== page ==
Day 8.3 – Agnostic database connection with ADO.NET

The Source Code

This post is part of my Dot Net On Linux posts. All the source code is available on GitHub here

Intro

The ADO.NET framework abstracts each database provider such that our code needs to know very little of the actual implemented database. What little we do require can be abstracted into a factory for each provider and then injected into our code via a DI kernel. Only each database provider requires any knowledge of the actual database.

The following constitutes the few items which require an understanding of the actual database implemented.

  • Connection and connection string
    • Initiation of MySQLConnection or SQLiteConnection with the correct connection string
    • Connection string should be placed within machine.config ConnectionStrings.
    • Each connection implements IDbConnection
  • DataAdapter
    • Initiation of MySQLDataAdapter or SQLiteDataAdapter
    • Each adapter implements IDbDataAdapter
  • Command
    • Though not actually required by our factory it feels right to include this here.
    • Initiation of DbCommand with our connection via the CreateCommand upon the connection object
  • Database Schema
    • Even between SQLServer and .NET we don’t have the CTE. SQLite’s 4 data types proved a little troublesome.

Connection and connection string

A good place for storing our ADO.NET DataProvider connection string is in the machine.config, there is even a pre existing section to keep them all together called ‘ConnectionStrings’. We can then reference the hard coded database provider specific connection string via:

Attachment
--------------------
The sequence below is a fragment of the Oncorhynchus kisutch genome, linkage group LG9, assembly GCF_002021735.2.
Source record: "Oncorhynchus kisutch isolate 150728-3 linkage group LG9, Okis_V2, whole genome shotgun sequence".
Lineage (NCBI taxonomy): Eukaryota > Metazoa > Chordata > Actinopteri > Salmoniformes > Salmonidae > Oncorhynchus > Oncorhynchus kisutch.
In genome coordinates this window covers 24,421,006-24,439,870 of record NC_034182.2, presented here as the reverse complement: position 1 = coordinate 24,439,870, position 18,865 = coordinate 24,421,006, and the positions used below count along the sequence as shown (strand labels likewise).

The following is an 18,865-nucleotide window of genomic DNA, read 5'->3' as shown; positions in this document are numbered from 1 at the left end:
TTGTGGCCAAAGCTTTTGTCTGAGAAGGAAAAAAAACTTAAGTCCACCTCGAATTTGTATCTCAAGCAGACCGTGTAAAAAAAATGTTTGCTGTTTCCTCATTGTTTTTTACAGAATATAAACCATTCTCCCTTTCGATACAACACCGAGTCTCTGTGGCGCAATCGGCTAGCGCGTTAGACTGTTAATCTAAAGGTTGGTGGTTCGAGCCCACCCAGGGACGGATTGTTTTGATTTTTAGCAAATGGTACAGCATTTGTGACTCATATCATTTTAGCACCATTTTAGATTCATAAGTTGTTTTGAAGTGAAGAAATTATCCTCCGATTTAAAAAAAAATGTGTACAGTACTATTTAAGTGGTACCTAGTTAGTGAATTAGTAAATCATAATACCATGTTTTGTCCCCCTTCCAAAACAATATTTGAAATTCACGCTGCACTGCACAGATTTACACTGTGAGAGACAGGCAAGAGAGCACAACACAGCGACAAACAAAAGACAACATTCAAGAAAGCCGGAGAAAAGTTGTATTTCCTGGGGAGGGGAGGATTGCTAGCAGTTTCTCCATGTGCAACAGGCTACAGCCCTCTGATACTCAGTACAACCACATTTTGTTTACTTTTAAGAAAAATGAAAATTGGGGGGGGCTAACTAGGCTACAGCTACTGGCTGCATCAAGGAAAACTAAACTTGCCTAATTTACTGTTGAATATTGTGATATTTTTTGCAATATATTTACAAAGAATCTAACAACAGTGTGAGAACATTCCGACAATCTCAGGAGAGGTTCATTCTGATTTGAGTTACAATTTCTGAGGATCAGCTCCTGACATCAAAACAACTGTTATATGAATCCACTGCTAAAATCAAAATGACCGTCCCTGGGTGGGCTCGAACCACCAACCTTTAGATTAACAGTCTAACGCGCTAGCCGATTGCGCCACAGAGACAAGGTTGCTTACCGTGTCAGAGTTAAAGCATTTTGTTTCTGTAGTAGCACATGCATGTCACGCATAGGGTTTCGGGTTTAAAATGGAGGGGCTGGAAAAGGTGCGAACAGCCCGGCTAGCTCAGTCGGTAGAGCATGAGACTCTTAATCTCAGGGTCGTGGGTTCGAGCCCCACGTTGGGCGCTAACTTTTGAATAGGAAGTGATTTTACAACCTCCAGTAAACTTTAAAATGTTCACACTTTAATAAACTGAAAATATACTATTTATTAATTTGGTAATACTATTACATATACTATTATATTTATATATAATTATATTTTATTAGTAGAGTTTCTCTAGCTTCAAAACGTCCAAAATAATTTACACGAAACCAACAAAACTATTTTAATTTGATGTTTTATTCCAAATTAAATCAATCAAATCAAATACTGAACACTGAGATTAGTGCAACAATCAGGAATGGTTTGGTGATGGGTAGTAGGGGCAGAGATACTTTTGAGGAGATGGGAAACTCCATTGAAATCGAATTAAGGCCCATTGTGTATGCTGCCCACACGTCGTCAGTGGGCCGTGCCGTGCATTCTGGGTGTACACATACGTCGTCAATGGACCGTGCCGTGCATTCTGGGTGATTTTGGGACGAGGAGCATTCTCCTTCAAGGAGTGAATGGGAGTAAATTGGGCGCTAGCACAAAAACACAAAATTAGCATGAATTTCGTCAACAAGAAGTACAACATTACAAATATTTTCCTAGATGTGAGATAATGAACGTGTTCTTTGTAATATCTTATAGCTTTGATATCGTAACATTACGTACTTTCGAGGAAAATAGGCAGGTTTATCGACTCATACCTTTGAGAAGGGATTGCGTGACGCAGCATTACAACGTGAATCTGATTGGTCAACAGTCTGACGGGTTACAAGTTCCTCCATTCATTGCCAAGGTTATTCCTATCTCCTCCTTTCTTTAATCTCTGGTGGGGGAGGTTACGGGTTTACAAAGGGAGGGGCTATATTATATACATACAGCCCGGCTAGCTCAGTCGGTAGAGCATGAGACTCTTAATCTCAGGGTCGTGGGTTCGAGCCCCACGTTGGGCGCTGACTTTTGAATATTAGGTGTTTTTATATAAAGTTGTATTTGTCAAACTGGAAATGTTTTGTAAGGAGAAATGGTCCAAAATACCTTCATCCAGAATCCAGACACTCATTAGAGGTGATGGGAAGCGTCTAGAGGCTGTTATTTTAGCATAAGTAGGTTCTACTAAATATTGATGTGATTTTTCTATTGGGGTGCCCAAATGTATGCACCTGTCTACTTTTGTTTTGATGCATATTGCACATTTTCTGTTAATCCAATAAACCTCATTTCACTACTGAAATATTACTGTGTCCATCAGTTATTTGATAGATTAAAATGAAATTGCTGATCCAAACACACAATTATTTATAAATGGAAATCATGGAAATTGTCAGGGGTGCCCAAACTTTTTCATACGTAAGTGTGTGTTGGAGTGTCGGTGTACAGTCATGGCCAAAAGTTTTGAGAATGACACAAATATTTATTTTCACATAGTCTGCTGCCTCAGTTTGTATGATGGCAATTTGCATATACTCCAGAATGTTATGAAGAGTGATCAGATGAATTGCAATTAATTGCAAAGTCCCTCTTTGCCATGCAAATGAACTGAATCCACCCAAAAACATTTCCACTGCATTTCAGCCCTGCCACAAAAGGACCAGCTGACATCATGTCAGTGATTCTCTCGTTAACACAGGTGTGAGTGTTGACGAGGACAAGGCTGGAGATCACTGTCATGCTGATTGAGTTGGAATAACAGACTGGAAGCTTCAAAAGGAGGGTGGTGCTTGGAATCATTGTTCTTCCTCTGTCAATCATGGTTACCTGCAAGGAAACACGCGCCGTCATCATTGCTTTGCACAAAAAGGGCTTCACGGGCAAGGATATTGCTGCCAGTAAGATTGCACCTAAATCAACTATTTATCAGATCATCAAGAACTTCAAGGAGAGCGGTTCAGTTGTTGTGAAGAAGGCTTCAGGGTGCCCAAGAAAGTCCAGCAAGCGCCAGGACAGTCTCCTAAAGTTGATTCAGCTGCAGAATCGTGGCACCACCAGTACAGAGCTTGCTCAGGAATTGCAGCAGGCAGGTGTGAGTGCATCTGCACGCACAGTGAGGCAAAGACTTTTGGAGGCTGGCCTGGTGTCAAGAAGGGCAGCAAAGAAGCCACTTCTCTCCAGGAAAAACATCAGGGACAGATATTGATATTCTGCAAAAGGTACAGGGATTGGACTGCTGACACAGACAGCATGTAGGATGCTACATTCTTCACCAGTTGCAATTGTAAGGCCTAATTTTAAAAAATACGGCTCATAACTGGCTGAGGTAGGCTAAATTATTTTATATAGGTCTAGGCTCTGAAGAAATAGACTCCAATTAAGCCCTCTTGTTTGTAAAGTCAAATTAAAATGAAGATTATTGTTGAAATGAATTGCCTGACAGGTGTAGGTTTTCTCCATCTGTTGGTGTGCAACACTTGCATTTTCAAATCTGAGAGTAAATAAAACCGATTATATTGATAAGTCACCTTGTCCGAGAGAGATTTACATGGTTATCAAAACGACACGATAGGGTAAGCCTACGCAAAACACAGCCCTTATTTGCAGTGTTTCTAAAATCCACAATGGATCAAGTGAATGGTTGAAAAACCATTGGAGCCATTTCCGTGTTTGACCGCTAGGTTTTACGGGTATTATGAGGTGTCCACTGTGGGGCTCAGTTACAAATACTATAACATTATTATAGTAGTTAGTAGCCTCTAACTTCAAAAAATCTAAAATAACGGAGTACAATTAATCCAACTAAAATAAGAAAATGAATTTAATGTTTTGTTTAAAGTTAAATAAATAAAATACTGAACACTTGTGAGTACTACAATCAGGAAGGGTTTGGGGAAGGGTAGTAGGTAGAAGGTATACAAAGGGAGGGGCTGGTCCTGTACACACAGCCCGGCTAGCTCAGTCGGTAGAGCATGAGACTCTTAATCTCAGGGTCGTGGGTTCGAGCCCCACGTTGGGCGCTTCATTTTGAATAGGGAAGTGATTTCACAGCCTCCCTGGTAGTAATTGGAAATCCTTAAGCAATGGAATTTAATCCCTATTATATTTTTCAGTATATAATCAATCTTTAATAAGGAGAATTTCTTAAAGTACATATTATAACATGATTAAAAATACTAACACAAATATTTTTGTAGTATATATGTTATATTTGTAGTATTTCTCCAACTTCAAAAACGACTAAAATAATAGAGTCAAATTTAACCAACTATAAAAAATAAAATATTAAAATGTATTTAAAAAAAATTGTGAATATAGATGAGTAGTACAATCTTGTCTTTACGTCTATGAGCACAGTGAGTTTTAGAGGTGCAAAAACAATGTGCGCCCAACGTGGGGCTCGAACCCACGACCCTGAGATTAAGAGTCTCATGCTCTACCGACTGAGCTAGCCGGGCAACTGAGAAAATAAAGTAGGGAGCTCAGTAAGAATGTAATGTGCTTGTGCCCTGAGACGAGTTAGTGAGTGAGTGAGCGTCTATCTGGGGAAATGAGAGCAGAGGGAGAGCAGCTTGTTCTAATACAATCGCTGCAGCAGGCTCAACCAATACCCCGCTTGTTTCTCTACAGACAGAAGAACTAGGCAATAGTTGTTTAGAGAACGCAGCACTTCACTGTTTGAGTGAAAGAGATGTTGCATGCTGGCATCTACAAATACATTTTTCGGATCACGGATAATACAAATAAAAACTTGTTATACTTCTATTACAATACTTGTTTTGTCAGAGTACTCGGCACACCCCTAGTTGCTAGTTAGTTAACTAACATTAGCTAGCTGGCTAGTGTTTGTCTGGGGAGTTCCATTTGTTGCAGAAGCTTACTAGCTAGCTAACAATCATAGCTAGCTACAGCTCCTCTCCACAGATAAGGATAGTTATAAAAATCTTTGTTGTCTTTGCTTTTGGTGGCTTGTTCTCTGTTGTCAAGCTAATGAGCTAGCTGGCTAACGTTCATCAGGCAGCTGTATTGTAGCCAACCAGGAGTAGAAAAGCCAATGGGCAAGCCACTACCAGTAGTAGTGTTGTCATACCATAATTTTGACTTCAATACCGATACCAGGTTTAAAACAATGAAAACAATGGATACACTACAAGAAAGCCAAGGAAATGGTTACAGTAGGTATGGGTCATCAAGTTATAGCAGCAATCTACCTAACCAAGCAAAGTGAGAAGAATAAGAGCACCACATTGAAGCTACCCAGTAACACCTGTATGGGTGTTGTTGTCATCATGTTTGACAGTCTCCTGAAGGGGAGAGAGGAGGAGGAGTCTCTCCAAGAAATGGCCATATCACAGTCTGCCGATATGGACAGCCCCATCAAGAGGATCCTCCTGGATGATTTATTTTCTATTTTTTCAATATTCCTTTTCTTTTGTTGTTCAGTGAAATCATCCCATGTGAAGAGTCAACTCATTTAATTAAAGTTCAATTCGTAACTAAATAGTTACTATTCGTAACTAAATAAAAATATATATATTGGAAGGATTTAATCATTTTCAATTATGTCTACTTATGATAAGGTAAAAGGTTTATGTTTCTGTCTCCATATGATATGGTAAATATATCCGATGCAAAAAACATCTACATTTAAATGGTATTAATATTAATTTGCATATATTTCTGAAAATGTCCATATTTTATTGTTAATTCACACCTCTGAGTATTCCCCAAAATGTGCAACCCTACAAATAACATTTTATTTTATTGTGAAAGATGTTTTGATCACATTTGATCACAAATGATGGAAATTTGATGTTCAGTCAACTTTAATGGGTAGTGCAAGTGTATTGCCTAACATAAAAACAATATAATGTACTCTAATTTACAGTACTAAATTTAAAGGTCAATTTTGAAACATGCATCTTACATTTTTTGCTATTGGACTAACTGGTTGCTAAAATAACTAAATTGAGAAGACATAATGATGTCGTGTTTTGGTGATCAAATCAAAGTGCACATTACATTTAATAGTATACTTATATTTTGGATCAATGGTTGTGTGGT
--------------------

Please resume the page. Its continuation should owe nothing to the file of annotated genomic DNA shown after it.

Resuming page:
Creating an instance of our database provider connection is as simple as:

new MySQLConnection(connectionString);
new SQLiteConnection(connectionString);

DataAdapter

Our factory simply requires to return an instantiated version of our providers data adapter

new SqliteDataAdapter();
new MySqlDataAdapter();

Command

connection.CreateCommand();

An Example Factory

 public class MySQLADOProviderFactory : IADODataProviderFactory
 {
        public IDbConnection GetConnection()
        {
            return new MySqlConnection(GetDBConnectionString());
        }

        public IDbDataAdapter GetDataAdapter()
        {
            return new MySqlDataAdapter();
        }

        public string GetDBConnectionString()
        {
            return System.Configuration.ConfigurationManager.ConnectionStrings ["DotNetOnLinux"].ConnectionString;
        }
 }
public class ProviderFactory : IProviderFactory
{
        public IADODataProviderFactory GetADODataProviderFactory()
        {
            return InjectionFactory.Instance.kernel.Get<IADODataProviderFactory>();
        }
}

Injecting The Factory

public class ProviderFactory : IProviderFactory
{
        public IADODataProviderFactory GetADODataProviderFactory()
        {
            return InjectionFactory.Instance.kernel.Get<IADODataProviderFactory>();
        }
}

Database Schema

The hardest part of this work was getting the model and the two database table schemas to behave nicely with each other.

I had already coded the Id field in MySQL as INT and the associated Id column on SampleModel.cs as int. I had casting issues when mapping SQLite Integer data type as it actually mapped more directly to MySQL BIGINT(20) and c# long types.

The name field had to be changed in MySQL to a VARCHAR(45) to accommodate the size of SQLite TEXT data type.

Dates worked fine though both databases required the format to be ‘yyyy-MM-dd